Coffee’s the same everywhere, right?
I love the vibe of a good cafe. I’m a sucker for good music, a chill atmosphere and great food. Give me a coffee and a caramel slice, I’m a happy guy.
Talking on a daily podcast likewise lends itself to above-average caffeine consumption. You’ve got to stay perked up somehow!
Whether I’m grabbing a coffee on my way to work, or camping out for hours of studying, cafes are my go-to. Hailing from Toronto, Canada, where the culture of cafes and coffee is primarily focused around transaction, I welcomed the openness of Melbourne’s cafe scene. Toronto has its handful of authentic and reputable cafes hidden around the downtown core, however Melbourne has far exceeded my expectations.
I had no idea just how different the two countries treated their appreciation for coffee. In Vancouver International Airport on my way to Melbourne, I found myself chatting with an Aussie from Geelong. We sat in a Starbucks, waiting for our delayed flight. I was alarmed when I had to explain to her what Tall, Grande and Venti meant as we ordered. I was doubly confused when she asked the difference between ‘True North’ blend and ‘Sumatra.’ I thought this was common knowledge. Surely coffee isn’t that hard to understand?
Coffee is coffee isn’t it?
Apparently not. This sparked an intriguing conversation about coffee in Melbourne. Being new to the country, this was all very intriguing. The local cafe is an integral part of many people’s day to day routines.
Aussie-from-Geelong was throwing around terms like: Long Black, Strong ¾ and Flat White. I had no clue what any of those things meant and was frankly too jet-lagged to look into it further. To a Canadian, coffee is coffee. Is there a need for all these different names? When I woke up in Melbourne the next day, I got what Aussie-from-Geelong was talking about. Working through severe caffeine withdrawal, I needed a fix. FAST!
To a local, watching a Canadian trying to order Aussie coffee for the first time, definitely makes for a good laugh. As a result, I left the ordering up to my mate Josh. A request for one long black went to the barista. Moments later, a steaming cup of coffee came over the counter. God it smelled good. Ripe with the powerful aroma of caffeine.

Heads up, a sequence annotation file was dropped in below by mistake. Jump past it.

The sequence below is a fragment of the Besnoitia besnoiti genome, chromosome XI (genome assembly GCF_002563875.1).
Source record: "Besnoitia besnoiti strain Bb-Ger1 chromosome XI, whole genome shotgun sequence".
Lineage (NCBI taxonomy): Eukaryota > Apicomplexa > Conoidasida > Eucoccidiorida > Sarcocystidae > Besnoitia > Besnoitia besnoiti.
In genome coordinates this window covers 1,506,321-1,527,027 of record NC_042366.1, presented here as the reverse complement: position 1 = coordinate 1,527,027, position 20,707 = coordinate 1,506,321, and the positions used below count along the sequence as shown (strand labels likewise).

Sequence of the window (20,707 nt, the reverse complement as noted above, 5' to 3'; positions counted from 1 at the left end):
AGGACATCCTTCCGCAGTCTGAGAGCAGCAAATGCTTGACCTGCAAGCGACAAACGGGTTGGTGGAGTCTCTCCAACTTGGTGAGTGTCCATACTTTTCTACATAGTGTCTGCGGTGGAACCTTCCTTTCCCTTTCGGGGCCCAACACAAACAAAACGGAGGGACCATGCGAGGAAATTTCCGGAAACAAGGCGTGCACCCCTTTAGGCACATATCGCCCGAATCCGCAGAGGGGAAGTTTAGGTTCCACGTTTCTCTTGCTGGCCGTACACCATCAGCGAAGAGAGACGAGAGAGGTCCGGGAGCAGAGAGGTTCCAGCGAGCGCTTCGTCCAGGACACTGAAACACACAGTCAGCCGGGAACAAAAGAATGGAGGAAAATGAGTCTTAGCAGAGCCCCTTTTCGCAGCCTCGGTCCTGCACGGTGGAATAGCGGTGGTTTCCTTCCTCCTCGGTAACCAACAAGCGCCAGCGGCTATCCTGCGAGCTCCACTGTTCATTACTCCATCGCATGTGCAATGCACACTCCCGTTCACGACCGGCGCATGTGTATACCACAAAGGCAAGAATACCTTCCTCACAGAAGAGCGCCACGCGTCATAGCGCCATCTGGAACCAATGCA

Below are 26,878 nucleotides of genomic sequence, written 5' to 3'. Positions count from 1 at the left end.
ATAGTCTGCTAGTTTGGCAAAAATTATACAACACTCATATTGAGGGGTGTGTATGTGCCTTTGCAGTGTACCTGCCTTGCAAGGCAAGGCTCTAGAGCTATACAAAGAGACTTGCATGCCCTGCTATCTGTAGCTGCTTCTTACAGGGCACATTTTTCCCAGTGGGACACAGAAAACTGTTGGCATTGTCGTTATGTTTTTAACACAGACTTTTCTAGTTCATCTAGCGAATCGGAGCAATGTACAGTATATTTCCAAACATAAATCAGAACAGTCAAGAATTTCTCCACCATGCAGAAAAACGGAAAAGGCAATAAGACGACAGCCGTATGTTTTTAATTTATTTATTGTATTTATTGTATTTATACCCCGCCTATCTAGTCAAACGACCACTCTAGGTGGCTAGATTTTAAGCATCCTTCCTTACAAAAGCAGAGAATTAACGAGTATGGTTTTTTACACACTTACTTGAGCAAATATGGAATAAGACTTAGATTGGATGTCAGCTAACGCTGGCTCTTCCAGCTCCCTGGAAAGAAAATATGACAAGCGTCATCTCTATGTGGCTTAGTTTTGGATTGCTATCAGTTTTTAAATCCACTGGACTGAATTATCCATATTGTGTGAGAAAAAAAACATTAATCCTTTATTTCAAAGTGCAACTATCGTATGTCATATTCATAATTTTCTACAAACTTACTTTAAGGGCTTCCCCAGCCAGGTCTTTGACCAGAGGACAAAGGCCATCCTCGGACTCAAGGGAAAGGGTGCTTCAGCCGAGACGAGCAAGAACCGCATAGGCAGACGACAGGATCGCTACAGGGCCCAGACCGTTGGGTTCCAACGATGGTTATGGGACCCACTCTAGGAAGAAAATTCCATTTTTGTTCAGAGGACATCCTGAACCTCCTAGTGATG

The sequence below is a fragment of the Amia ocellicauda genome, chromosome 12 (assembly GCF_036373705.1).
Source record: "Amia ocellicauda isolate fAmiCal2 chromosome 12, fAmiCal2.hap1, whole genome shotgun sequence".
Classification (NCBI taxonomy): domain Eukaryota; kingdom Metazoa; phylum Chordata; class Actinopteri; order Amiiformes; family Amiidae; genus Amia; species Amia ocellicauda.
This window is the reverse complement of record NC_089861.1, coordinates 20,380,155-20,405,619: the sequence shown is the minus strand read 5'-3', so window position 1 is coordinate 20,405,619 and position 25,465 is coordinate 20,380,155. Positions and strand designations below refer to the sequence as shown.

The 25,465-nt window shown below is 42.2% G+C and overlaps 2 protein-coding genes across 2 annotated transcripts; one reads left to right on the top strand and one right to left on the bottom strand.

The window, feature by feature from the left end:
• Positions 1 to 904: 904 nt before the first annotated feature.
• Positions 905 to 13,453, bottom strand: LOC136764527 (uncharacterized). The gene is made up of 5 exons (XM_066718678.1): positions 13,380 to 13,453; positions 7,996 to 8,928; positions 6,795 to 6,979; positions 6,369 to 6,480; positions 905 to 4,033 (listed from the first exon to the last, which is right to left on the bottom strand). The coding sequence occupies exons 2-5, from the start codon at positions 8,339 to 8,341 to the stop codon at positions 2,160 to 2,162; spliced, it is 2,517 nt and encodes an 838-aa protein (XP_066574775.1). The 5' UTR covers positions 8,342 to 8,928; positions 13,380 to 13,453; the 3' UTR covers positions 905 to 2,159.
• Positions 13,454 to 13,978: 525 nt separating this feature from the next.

I couldn’t believe what I was drinking. $4 AUD had changed my life forever. The difference was astounding. Us Canadians are well known for drinking Tim Hortons coffee (which we aptly call Timmies). Even though it tastes like swamp water. We see Starbucks as the boujee coffee. You buy Starbucks for the logo on the cup, not the coffee. We walk around the city, flaunting excellence for purchasing a $4 cup, of what can only be described as gross bean water.
Quite the opposite down under.
Aussie coffee sets a new precedent. In my humble opinion, it redefines the whole notion of good coffee. Regular drip coffee is hard to find, so if you’re a traveling Canadian used to a large Double-Double from Timmies, there’s really no decent alternative. Try something better. Take a Flat White or Latte. Similarly, if you’re prefer an Americano, try a doppio at your Melbourne cafe.
In defense of my homeland, Canada does have a great deal of fantastic roasts. However you’ll struggle to find it at your local cafe. You need to dig in the supermarket aisles. If all else fails, head to the best of the best cafes in the city if you want a quality ‘cup of joe’. Forget Starbucks and Timmies. They’re a last resort if you’re in a pinch.
If you ever find yourself traveling The Great White North, I recommend checking out the following blends of coffee whenever possible:
As a daily coffee drinker for the last three years, I pride myself in my own caffeine ritual. Before I showering or eating, first thing in the morning, coffee comes first. Always! No ifs ands or buts. Living in such a coffee rich culture, the daily ritual of going to your favourite cafe or whatever’s close by is no longer a habit. It’s a lifestyle. Nothing makes my day more than a friendly greeting at the door combined with a simple: “What can I get for you this morning?” The best feeling come around when you frequent the same cafe so often, they remember your name and order off by heart. All you need to do is show up and hand over the cash. You’re all set.
Rock on, Dyl.